Date of Degree
First and Second Language Acquisition | Psycholinguistics and Neurolinguistics | Semantics and Pragmatics
Heritage grammars, Mandarin, psycholinguistics, aspectual coercion processing, language dominance
Recent work in heritage language grammars has shown variability in L1 competence, despite high proficiency in both languages. While sources of variation have been debated, little attention has been given to the role of language dominance. This thesis uses a self-paced listening task to explicitly investigate the roles of language dominance and pragmatic competence in how heritage speakers of Mandarin Chinese process aspectual coercion in their non-dominant home language, as compared to late bilinguals. Specifically, constructions that vary in acceptability and salience in input between Mandarin and English are tested: Iterative coercion, complement event coercion of entity NPs, and perfective states.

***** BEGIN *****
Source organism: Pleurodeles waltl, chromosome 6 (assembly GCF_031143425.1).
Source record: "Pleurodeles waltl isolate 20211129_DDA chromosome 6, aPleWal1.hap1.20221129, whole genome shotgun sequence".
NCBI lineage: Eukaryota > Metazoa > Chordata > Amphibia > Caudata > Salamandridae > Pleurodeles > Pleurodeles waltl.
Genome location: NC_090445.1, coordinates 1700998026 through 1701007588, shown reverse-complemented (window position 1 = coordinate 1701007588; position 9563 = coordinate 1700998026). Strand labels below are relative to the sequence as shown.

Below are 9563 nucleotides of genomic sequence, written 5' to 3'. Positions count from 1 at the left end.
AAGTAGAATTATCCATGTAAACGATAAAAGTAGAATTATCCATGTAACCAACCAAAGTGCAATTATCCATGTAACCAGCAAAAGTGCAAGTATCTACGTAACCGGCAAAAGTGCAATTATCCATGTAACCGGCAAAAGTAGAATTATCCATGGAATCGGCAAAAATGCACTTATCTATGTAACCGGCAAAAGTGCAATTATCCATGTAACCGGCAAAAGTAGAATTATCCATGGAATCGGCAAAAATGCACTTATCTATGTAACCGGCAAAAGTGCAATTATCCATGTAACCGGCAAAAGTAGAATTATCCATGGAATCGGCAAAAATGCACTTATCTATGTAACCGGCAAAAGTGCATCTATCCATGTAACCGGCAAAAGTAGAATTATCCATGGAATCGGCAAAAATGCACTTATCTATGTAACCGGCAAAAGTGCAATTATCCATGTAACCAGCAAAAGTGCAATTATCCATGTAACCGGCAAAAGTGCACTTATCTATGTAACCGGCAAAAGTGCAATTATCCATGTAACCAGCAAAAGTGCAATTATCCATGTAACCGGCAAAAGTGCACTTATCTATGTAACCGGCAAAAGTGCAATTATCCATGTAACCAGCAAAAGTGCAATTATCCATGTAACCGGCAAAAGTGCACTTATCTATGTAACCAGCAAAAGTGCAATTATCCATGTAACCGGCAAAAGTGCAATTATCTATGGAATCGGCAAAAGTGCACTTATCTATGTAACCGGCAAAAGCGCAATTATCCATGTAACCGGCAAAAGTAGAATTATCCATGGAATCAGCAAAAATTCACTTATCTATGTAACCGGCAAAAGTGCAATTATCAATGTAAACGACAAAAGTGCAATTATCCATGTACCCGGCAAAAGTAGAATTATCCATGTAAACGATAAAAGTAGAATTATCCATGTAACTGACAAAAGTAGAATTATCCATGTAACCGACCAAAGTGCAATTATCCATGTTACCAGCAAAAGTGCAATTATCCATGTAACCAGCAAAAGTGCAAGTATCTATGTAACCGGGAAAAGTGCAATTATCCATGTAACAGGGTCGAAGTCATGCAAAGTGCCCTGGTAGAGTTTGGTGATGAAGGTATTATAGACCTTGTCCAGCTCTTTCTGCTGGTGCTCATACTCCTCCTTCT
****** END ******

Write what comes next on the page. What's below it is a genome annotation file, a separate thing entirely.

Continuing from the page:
Stimuli are presented auditorily and participants are given two comprehension tasks: 1) Temporal interpretation, and 2) Judgment of acceptability. Answers are compared to Mandarin-dominant late bilinguals’ judgments to derive accuracy and probability of accepting ungrammatical forms, while listening time is taken as a proxy for processing cost.
Temporal interpretation in Mandarin relies heavily on pragmatic inference while English marks tense and aspect mandatorily. In addition, resolution of aspectual mismatch has been theorized to be a function of pragmatic knowledge, which tends to be weakened in the heritage language. Thus far, no work has explicitly attempted to find psycholinguistic evidence for such claims. Participants are given a pragmatic competence task in Mandarin in order to test for a relationship with accuracy with correct choices on the temporal interpretation task.
Dadurian, Christina N., "Processing Coercion in a First, Non-Dominant Language: Mandarin-English Heritage Bilinguals" (2020). CUNY Academic Works.